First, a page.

Netflix has just premiered the final episodes of the fifth and final season of Fuller House, finally revealing the storyline explanation for Aunt Becky's absence. As most of us know, Becky had to be written out of the series ahead of season five when actress Lori Loughlin and her husband had gotten caught up in the infamous college admissions scandal of 2019. In addition to losing her When Calls the Heart job at Hallmark, Loughlin was also given the boot by Netflix, leaving it up to the writers to get creative as to why Jesse's wife was no longer in the picture.

In the fifteenth episode of the season, titled "Be Yourself, Free Yourself," John Stamos appears as Jesse, though he's obviously not with his wife with whom he's been married since the early years of Full House. In the episode, Jesse approaches D.J. with a plan to find out which child has been biting his daughter at school, and D.J. asks if Jesse should first get Becky's approval. "Aunt Becky is in Nebraska helping out her mother. I don't want to bother her with a tiny little thing like this," Jesse states. "Right, because she'd tell you not to do what you're about to do," D.J. responds, prompting Jesse to quip back, "Exactly!"

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Also featured in the final episodes of Fuller House is one last dig at the Olsen Twins. When Fuller House first premiered on Netflix in 2015, nearly every cast member from Full House appeared in the first episode. Notably missing was Michelle Tanner, as Mary-Kate and Ashley Olsen declined to reprise the role the two shared as a child for the revival series. Candace Cameron Bure had since suggested that the Fuller House team had given up long ago on trying to talk the Olsens into coming back, though they couldn't help but mention Michelle one last time. When D.J. is asked by Kimmy if Michelle will ever come back for her bike, D.J. says, "If she hasn't come for it by now, she's not coming."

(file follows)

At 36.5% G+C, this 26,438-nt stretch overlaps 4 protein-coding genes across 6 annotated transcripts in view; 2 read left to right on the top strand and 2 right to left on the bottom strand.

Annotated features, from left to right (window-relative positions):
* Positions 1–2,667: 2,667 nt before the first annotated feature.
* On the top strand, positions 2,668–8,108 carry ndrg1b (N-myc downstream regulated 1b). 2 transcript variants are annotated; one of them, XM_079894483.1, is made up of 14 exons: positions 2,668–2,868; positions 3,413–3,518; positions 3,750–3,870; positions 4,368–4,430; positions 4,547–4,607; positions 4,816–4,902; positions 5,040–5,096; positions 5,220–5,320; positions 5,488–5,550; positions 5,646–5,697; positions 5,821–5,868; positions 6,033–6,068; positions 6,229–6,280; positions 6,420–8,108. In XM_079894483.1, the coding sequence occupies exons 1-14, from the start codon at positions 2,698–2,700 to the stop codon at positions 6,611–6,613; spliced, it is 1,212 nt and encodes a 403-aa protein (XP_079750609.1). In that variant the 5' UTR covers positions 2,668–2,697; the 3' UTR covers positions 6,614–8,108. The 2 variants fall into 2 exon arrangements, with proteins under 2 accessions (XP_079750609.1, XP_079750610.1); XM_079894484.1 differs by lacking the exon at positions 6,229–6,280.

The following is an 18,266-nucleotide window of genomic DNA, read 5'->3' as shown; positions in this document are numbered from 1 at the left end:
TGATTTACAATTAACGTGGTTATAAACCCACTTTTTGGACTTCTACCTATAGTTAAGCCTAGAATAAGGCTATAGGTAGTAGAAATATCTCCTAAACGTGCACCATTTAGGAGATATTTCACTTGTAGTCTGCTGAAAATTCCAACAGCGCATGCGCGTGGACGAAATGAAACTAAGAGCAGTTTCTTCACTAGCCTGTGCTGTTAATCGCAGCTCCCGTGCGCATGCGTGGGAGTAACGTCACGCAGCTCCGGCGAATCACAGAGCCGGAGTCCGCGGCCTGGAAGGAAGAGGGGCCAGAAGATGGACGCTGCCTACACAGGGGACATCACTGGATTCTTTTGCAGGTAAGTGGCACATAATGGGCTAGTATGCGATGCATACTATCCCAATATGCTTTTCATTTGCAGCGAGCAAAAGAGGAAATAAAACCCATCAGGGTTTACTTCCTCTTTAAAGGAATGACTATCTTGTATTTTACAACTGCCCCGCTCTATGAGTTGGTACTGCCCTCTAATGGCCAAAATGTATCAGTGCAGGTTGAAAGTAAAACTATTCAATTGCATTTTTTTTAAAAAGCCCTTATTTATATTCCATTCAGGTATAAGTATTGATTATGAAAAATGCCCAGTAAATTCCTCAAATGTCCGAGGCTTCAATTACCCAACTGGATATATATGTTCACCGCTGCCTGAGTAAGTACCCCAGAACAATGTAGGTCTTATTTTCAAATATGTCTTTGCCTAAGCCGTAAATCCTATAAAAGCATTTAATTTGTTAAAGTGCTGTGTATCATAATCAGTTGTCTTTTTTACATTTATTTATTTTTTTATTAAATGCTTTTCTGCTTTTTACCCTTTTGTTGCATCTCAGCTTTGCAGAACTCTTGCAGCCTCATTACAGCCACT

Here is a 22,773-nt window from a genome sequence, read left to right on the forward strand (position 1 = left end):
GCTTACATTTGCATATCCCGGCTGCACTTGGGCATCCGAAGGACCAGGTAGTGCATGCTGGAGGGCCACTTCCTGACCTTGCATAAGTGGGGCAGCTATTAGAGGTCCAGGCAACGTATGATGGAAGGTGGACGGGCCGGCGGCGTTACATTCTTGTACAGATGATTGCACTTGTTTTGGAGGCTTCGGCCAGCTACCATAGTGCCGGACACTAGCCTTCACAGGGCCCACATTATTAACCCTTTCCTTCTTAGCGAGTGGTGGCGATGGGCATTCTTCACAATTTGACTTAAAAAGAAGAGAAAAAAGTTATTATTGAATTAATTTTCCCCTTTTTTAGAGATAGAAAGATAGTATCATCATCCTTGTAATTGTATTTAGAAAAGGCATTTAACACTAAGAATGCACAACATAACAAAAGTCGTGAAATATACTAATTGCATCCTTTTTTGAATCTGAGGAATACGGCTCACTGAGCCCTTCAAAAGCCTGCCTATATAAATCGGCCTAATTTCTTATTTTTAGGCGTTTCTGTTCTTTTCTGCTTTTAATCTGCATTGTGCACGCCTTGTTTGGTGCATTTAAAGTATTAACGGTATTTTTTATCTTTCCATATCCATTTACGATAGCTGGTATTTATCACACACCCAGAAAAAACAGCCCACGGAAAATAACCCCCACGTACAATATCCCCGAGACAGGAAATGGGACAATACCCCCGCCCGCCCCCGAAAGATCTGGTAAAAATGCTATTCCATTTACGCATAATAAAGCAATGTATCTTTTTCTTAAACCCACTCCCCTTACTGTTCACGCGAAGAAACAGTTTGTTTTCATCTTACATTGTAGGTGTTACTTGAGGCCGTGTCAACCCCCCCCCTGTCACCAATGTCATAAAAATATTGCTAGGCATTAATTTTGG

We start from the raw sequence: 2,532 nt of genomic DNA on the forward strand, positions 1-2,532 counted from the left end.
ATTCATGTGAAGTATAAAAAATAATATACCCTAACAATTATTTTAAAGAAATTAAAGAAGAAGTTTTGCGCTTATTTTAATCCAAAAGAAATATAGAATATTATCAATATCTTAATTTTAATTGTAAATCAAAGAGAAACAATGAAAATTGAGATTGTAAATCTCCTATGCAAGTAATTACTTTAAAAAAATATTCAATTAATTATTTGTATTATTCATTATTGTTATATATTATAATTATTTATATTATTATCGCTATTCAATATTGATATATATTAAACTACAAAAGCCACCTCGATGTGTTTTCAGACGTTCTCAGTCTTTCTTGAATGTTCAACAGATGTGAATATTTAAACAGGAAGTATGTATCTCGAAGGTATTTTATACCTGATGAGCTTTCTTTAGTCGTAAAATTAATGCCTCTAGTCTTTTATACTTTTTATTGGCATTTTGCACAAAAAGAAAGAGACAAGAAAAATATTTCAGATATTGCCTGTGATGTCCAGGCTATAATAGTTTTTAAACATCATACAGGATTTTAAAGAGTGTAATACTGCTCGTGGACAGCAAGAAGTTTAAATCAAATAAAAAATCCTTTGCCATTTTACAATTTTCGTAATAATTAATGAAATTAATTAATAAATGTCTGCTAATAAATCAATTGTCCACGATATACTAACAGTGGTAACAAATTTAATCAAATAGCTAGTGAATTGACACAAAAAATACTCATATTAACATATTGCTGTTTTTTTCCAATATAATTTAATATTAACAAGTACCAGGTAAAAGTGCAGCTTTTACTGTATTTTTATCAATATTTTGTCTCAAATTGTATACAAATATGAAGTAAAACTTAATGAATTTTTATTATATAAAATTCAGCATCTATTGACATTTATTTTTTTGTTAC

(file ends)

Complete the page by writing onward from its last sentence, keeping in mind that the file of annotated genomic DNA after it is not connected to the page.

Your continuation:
Lori Loughlin and her husband Mossimo Giannulli were among 50 parents charged with accusations of bribery to get their daughters enrolled in a prestigious college. Initially, the married couple had opted to fight the charges, pleading not guilty and insisting that they were innocent. After the legal battle had gone one for a year, Loughlin and Giannulli had changed their tune, taking a deal to plead guilty to one count of conspiracy to commit wire and mail fraud and honest services wire and mail fraud. As a part of the deal, Loughlin will be expected to serve two months in prison and will have to pay a $150,000 fine, be placed on two years of supervised release, and perform 100 hours of community service.

At least Becky's absence was explained on Fuller House in a much more innocent manner, keeping the classic Full House character wholesome in the eyes of fans. Those who want to see how the Fuller House story ends can do so now by watching the series on Netflix.

Jeremy Dick at TVweb
Jeremy Dick